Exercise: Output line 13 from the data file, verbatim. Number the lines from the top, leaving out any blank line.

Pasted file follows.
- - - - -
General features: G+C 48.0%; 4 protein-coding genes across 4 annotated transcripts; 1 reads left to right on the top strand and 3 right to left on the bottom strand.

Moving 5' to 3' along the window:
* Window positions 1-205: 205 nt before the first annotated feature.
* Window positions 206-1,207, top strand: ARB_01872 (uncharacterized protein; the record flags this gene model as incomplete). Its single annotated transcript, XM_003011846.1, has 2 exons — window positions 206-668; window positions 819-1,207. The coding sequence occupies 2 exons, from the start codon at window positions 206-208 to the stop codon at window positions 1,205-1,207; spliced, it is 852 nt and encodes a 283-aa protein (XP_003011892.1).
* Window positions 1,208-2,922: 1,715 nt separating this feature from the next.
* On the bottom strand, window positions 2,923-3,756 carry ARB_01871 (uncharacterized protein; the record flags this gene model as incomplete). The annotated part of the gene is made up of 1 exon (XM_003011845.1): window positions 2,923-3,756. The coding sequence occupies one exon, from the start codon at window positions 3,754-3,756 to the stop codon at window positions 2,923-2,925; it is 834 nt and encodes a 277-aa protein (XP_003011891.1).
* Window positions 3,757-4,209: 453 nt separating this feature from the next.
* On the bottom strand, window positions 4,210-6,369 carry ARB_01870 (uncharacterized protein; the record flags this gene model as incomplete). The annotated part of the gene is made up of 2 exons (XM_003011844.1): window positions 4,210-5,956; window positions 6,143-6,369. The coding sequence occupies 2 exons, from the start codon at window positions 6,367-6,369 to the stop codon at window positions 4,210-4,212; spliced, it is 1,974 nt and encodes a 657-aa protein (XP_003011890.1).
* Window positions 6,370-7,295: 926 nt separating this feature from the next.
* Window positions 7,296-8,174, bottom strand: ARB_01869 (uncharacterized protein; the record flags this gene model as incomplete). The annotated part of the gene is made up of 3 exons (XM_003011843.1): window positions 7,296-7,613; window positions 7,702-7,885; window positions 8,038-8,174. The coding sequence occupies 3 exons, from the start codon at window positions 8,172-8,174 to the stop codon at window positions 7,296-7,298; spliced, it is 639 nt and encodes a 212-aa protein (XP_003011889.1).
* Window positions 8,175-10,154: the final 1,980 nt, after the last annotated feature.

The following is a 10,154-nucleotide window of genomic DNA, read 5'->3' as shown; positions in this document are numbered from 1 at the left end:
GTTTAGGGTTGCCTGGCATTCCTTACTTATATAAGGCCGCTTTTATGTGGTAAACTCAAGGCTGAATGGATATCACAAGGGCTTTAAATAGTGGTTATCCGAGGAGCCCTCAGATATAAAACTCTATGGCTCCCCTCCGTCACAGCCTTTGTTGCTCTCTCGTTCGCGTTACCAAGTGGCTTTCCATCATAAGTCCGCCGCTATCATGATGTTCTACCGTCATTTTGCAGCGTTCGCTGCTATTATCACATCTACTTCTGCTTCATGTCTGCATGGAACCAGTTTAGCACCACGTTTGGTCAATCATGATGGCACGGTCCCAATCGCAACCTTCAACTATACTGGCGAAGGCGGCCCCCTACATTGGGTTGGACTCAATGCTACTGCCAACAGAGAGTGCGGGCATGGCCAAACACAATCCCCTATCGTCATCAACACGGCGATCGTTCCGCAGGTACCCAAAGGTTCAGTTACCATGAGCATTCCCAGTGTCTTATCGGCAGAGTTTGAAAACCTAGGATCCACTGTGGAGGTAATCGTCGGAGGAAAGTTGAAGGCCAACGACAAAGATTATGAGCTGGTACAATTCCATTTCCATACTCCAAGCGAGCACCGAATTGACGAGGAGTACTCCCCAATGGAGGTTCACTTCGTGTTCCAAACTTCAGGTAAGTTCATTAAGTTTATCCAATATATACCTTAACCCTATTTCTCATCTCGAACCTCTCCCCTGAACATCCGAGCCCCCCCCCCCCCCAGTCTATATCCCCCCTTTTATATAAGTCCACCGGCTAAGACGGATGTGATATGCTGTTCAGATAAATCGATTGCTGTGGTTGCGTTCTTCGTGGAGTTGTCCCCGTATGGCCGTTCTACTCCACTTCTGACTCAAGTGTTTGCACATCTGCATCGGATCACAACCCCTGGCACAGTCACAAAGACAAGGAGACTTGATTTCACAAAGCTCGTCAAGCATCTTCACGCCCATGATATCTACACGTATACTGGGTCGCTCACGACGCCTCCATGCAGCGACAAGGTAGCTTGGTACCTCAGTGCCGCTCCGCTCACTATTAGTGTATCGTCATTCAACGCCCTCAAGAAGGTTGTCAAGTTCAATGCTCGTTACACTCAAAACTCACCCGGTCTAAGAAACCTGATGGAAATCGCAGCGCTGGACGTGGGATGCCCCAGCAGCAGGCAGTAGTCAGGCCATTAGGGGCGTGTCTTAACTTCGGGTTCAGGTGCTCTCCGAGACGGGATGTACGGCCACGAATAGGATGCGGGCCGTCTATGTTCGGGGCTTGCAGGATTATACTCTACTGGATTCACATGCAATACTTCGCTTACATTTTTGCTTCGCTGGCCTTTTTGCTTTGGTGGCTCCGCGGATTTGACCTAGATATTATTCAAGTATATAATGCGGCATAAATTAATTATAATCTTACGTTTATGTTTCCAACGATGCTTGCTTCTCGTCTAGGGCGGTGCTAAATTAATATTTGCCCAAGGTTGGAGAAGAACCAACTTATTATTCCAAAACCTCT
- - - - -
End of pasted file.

GTTTAGGGTTGCCTGGCATTCCTTACTTATATAAGGCCGCTTTTATGTGGTAAACTCAAGGCTGAATGGATATCACAAGGGCTTTAAATAGTGGTTATCCGAGGAGCCCTCAGATATAAAACTCTATGGCTCCCCTCCGTCACAGCCTTTGTTGCTCTCTCGTTCGCGTTACCAAGTGGCTTTCCATCATAAGTCCGCCGCTATCATGATGTTCTACCGTCATTTTGCAGCGTTCGCTGCTATTATCACATCTACTTCTGCTTCATGTCTGCATGGAACCAGTTTAGCACCACGTTTGGTCAATCATGATGGCACGGTCCCAATCGCAACCTTCAACTATACTGGCGAAGGCGGCCCCCTACATTGGGTTGGACTCAATGCTACTGCCAACAGAGAGTGCGGGCATGGCCAAACACAATCCCCTATCGTCATCAACACGGCGATCGTTCCGCAGGTACCCAAAGGTTCAGTTACCATGAGCATTCCCAGTGTCTTATCGGCAGAGTTTGAAAACCTAGGATCCACTGTGGAGGTAATCGTCGGAGGAAAGTTGAAGGCCAACGACAAAGATTATGAGCTGGTACAATTCCATTTCCATACTCCAAGCGAGCACCGAATTGACGAGGAGTACTCCCCAATGGAGGTTCACTTCGTGTTCCAAACTTCAGGTAAGTTCATTAAGTTTATCCAATATATACCTTAACCCTATTTCTCATCTCGAACCTCTCCCCTGAACATCCGAGCCCCCCCCCCCCCCAGTCTATATCCCCCCTTTTATATAAGTCCACCGGCTAAGACGGATGTGATATGCTGTTCAGATAAATCGATTGCTGTGGTTGCGTTCTTCGTGGAGTTGTCCCCGTATGGCCGTTCTACTCCACTTCTGACTCAAGTGTTTGCACATCTGCATCGGATCACAACCCCTGGCACAGTCACAAAGACAAGGAGACTTGATTTCACAAAGCTCGTCAAGCATCTTCACGCCCATGATATCTACACGTATACTGGGTCGCTCACGACGCCTCCATGCAGCGACAAGGTAGCTTGGTACCTCAGTGCCGCTCCGCTCACTATTAGTGTATCGTCATTCAACGCCCTCAAGAAGGTTGTCAAGTTCAATGCTCGTTACACTCAAAACTCACCCGGTCTAAGAAACCTGATGGAAATCGCAGCGCTGGACGTGGGATGCCCCAGCAGCAGGCAGTAGTCAGGCCATTAGGGGCGTGTCTTAACTTCGGGTTCAGGTGCTCTCCGAGACGGGATGTACGGCCACGAATAGGATGCGGGCCGTCTATGTTCGGGGCTTGCAGGATTATACTCTACTGGATTCACATGCAATACTTCGCTTACATTTTTGCTTCGCTGGCCTTTTTGCTTTGGTGGCTCCGCGGATTTGACCTAGATATTATTCAAGTATATAATGCGGCATAAATTAATTATAATCTTACGTTTATGTTTCCAACGATGCTTGCTTCTCGTCTAGGGCGGTGCTAAATTAATATTTGCCCAAGGTTGGAGAAGAACCAACTTATTATTCCAAAACCTCT